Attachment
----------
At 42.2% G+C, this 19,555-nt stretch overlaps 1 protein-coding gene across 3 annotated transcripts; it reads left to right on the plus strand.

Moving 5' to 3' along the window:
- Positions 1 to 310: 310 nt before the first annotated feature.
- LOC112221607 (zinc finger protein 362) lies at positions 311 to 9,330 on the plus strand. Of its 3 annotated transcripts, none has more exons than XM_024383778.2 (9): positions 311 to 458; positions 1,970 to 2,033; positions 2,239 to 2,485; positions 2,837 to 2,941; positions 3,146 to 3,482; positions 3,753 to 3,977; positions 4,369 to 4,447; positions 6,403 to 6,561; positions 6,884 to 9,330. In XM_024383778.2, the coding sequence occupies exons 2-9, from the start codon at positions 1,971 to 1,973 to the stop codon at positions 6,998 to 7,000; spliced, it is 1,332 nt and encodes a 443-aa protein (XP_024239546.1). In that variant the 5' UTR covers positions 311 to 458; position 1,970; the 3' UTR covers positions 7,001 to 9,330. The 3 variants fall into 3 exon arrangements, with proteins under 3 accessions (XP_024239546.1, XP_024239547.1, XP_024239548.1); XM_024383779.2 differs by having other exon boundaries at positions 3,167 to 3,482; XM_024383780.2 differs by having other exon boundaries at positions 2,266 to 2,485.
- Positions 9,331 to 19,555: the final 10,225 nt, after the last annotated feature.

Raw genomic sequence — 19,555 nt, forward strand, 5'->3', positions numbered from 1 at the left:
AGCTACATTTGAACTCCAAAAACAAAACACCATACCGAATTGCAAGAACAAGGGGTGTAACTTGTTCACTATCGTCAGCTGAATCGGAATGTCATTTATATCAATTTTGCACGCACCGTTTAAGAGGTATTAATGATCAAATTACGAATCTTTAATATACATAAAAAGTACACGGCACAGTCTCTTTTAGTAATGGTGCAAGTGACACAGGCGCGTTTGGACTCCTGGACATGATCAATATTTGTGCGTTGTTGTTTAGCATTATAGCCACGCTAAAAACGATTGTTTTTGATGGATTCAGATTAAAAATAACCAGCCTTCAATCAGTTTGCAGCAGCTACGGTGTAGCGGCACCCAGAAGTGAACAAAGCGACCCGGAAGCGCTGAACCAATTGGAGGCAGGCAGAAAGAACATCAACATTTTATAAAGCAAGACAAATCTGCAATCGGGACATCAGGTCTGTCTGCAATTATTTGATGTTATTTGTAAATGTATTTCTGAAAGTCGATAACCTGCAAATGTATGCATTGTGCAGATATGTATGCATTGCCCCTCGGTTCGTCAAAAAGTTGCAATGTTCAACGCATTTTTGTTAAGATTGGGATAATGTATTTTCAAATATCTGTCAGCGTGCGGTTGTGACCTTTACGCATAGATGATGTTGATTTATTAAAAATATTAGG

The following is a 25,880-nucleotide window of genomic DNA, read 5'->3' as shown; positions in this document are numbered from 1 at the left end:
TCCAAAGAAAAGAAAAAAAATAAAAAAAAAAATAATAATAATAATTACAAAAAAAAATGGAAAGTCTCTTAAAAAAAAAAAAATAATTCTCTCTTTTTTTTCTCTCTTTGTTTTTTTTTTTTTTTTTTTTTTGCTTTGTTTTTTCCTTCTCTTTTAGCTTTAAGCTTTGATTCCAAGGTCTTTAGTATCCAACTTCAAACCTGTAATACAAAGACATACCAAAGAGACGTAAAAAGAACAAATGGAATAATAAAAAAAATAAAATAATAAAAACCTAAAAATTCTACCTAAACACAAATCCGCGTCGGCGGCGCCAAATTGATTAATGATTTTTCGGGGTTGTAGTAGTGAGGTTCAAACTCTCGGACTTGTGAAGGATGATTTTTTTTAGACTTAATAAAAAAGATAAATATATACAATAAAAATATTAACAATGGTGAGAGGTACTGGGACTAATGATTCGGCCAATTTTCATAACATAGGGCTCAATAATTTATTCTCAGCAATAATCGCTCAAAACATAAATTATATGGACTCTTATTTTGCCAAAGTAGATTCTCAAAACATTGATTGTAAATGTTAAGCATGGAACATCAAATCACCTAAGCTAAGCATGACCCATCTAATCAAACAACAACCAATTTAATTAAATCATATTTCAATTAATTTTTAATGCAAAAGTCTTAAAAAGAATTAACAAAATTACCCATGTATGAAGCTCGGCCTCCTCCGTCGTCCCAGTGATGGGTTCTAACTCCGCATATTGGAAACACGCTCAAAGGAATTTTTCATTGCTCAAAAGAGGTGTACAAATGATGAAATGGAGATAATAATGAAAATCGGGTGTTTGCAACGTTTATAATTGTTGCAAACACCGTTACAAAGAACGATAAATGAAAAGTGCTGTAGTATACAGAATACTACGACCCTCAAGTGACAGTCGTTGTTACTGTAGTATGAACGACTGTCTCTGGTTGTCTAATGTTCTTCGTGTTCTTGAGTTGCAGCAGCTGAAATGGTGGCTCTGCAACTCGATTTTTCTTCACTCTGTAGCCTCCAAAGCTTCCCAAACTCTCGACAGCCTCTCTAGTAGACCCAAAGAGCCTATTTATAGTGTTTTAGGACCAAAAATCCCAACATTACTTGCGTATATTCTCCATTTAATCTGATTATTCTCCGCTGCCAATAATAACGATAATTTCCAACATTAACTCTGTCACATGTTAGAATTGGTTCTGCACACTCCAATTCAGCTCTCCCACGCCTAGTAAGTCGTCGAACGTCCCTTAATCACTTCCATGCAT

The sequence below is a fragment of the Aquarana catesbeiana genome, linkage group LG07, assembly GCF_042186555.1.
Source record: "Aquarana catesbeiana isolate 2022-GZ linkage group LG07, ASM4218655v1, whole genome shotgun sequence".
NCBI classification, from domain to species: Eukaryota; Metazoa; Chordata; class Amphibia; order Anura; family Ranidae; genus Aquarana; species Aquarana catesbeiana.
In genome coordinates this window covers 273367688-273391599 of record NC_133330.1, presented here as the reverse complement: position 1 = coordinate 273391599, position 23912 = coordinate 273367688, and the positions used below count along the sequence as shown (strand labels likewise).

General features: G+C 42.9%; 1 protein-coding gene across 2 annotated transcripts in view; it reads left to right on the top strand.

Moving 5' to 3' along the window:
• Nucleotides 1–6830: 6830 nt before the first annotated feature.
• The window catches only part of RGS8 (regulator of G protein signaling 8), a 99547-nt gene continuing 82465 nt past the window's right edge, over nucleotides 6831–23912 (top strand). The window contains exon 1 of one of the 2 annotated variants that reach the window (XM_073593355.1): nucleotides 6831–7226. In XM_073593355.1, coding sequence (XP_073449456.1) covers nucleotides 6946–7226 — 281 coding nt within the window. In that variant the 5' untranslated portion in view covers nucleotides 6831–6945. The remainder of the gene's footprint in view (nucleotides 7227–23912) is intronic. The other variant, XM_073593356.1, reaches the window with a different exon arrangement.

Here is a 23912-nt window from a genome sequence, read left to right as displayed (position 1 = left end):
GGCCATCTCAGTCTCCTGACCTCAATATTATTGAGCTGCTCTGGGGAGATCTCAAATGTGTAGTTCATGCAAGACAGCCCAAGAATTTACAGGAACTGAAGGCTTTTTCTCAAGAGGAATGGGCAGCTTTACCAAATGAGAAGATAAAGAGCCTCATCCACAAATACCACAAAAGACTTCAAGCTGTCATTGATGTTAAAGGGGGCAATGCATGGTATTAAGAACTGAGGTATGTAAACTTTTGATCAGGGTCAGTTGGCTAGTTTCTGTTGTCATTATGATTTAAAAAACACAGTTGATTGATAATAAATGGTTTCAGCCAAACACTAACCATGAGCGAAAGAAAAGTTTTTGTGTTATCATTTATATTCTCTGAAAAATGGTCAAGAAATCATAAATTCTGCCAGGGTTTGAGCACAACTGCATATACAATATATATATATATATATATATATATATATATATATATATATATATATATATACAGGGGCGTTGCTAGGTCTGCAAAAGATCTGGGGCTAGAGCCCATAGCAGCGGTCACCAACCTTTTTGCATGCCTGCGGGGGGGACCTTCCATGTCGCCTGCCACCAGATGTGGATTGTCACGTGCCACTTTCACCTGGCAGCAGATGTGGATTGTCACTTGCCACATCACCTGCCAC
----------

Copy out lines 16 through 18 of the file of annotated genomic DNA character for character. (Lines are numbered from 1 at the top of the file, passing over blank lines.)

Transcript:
• Nucleotides 1–6830: 6830 nt before the first annotated feature.
• The window catches only part of RGS8 (regulator of G protein signaling 8), a 99547-nt gene continuing 82465 nt past the window's right edge, over nucleotides 6831–23912 (top strand). The window contains exon 1 of one of the 2 annotated variants that reach the window (XM_073593355.1): nucleotides 6831–7226. In XM_073593355.1, coding sequence (XP_073449456.1) covers nucleotides 6946–7226 — 281 coding nt within the window. In that variant the 5' untranslated portion in view covers nucleotides 6831–6945. The remainder of the gene's footprint in view (nucleotides 7227–23912) is intronic. The other variant, XM_073593356.1, reaches the window with a different exon arrangement.

Here is a 23912-nt window from a genome sequence, read left to right as displayed (position 1 = left end):